The Tree Knows
Naked and lonely
Bereaved of her children,
The brood of green foliage,
The tree stands in the winter cold
Shaking in the wind.

She bears witness to her faith
That the world will green again.
The storm bends her,
But she remains rooted
In the spot
Where God or man
Stationed her.

She knows through the wisdom
imbibed in her flesh
That storms recede,
That spring returns,
That her hard limbs
Will grow soft again,
At the touch of the warmer sun,
And the crown of new foliage
Will mark the renewal
Of her life. 

Read More
“The almond tree is blooming and the golden sun is shining,
Birds atop each roof announcing the arrival of the festival.
Tu bishvat has arrived (it's) the festival of trees.”
                                                   — HaShkadiyah Poraḥat
 
Hard to be thinking about springtime and blooming trees with snow on the ground, but that’s what the Jewish calendar does: promising us the return of warmth just as we face the doldrums of winter.  It may still be gray outside, but Friday February 7th right after Shabbat services (starting at 7:30 PM) we will be having a Tu Bishevat Seder. Come try delicious sweet fruits from Israel as we explore some of the mystic connections of this holiday. Also find out how the song Atzei Zeitim Omdim, ‘Olive Trees are Standing,’ was originally Atzei Shittim Omdim, ‘Acacia Trees are Standing,’ and why this was changed. I’ll give you a hint, your parents were just as immature as you were when they were Religious School-Aged...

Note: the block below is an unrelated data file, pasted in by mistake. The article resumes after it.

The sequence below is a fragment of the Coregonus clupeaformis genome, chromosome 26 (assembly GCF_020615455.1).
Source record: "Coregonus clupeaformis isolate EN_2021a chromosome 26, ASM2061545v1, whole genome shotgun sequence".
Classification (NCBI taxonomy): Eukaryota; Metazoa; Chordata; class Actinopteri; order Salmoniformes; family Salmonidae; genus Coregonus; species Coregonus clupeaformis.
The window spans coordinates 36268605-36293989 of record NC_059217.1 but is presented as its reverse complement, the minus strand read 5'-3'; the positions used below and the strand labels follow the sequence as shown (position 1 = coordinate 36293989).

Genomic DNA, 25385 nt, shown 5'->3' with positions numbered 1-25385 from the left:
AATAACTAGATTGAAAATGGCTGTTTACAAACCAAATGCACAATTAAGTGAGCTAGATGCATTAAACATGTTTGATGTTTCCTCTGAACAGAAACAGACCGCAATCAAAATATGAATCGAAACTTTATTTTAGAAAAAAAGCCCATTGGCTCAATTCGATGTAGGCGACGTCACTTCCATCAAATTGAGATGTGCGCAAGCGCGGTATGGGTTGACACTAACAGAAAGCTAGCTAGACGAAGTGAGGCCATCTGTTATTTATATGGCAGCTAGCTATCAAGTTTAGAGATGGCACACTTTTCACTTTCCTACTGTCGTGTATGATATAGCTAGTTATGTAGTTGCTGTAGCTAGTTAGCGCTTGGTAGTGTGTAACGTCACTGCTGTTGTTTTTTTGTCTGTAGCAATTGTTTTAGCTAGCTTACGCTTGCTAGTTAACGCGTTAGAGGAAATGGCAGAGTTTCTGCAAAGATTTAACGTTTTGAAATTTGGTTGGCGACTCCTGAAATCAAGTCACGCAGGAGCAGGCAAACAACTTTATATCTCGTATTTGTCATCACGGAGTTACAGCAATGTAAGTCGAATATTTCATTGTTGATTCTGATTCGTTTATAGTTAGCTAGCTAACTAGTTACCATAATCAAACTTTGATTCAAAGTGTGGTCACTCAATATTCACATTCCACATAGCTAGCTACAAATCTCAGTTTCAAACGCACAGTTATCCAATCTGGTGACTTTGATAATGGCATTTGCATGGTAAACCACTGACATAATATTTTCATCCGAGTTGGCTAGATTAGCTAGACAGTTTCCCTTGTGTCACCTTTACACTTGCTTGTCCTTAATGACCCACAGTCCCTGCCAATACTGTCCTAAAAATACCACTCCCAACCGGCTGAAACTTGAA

I am also pleased to announce that the ENJC Klezmer Band has continued to show promise and will be performing a short selection of songs over Purim, both at the Megillah Reading, Monday March 9th (starting at 7:30 PM) as well as at the Purim Feast on Tuesday March 10th (starting at 5:30 PM). 
 
My family and I look forward to celebrating the upcoming holidays with our entire ENJC community, and I will continue to encourage you to find ways to make the East Northport Jewish Center a home away from home. Our doors are always open to you, and we are offering new and exciting opportunities to connect with your fellow congregants here. Don’t see something that entices you on the calendar? Please contact Mary in the synagogue office, 631-368-6474, This email address is being protected from spambots. You need JavaScript enabled to view it. to tell us what kinds of events and activities WOULD bring you into the building.